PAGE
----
Blade length: 135mm
Blade width: 37mm
Grip length: 75mm
Weight: aprox. 240g


http://i.imgur.com/C1cwMam.jpg

http://i.imgur.com/yFJTmbk.jpg

http://i.imgur.com/ABZ0GEj.jpg

http://i.imgur.com/86oScxr.jpg

http://i.imgur.com/zAGkSEU.jpg

Any help is greatly appreciated!

If it's worth doing, it's worth doing good.
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Mark Moore




Location: East backwoods-assed Texas
Joined: 01 Oct 2003
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Posts: 2,256

PostPosted: Sat 14 Sep, 2013 8:57 am    Post subject:         Reply with quote

I've never seen anything like it. If I had to guess, I'd say its home/hand-made. Neat little piece, though! Nice find!........McM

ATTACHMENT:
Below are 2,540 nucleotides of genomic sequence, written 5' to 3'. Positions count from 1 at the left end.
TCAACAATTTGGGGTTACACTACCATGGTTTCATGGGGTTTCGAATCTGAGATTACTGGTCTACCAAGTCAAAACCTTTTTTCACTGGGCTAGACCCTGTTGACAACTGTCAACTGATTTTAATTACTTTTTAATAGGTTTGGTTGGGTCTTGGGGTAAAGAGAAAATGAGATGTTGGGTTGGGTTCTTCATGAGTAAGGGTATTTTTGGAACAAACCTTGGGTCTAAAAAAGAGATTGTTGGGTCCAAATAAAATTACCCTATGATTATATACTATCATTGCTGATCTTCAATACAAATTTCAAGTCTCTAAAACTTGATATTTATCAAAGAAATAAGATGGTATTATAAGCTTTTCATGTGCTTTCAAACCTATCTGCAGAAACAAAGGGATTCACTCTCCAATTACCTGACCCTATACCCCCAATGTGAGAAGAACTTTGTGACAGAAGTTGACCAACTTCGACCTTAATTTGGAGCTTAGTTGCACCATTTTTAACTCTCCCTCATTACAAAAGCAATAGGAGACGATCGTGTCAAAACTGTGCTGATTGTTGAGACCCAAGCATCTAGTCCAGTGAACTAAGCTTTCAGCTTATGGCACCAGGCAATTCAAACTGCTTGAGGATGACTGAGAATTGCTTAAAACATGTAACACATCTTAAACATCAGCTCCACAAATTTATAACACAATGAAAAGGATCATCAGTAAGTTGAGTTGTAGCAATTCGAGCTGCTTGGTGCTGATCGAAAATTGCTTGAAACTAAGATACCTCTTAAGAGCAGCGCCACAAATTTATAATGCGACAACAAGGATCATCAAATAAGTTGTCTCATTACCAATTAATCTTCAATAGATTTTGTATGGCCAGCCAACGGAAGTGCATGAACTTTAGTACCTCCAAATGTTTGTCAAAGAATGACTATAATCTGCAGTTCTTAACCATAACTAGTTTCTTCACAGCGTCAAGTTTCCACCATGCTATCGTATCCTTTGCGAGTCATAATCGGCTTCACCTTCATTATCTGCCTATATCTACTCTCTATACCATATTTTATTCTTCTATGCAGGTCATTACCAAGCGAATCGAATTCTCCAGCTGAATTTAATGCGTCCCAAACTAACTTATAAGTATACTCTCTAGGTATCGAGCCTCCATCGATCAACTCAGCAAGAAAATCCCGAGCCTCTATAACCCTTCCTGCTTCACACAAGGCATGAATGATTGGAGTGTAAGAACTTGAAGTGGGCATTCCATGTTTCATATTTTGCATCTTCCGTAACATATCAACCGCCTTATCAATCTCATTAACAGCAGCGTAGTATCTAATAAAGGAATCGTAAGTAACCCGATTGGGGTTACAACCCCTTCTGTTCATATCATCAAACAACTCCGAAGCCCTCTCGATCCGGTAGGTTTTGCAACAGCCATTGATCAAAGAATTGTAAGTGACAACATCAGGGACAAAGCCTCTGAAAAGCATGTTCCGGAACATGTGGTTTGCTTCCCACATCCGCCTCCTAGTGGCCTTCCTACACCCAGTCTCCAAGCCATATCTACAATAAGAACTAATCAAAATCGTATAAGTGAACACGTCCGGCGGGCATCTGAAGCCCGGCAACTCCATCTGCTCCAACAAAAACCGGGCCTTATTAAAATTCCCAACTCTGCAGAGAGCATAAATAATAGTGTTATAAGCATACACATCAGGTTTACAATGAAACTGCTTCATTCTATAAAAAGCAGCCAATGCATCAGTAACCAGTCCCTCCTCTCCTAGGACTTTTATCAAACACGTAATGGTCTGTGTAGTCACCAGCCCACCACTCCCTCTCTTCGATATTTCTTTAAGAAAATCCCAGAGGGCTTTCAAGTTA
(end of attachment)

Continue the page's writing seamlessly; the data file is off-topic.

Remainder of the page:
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Daniel Wallace




Location: Pennsylvania USA
Joined: 07 Aug 2011

Posts: 580

PostPosted: Sun 15 Sep, 2013 9:04 am    Post subject:         Reply with quote

i would also second home made. for one thing, the chunk of brass in the grip = pretty expensive. so i don't think it would be military issue. i think anything military issue that would be brass would be some kind of formal dress ware, bass is too important to waste during conflicts as you need more shell casing than fancy knives.

but i could be wrong about it, i don't know too much about military hardware. it looks like a personal attempt at a bush craft knife. not too bad as the brass grip is resistant to most corrosion and may never need to be replaced in the bush.
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Russ Ellis
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Joined: 20 Aug 2003
Reading list: 42 books

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PostPosted: Mon 16 Sep, 2013 6:20 am    Post subject:         Reply with quote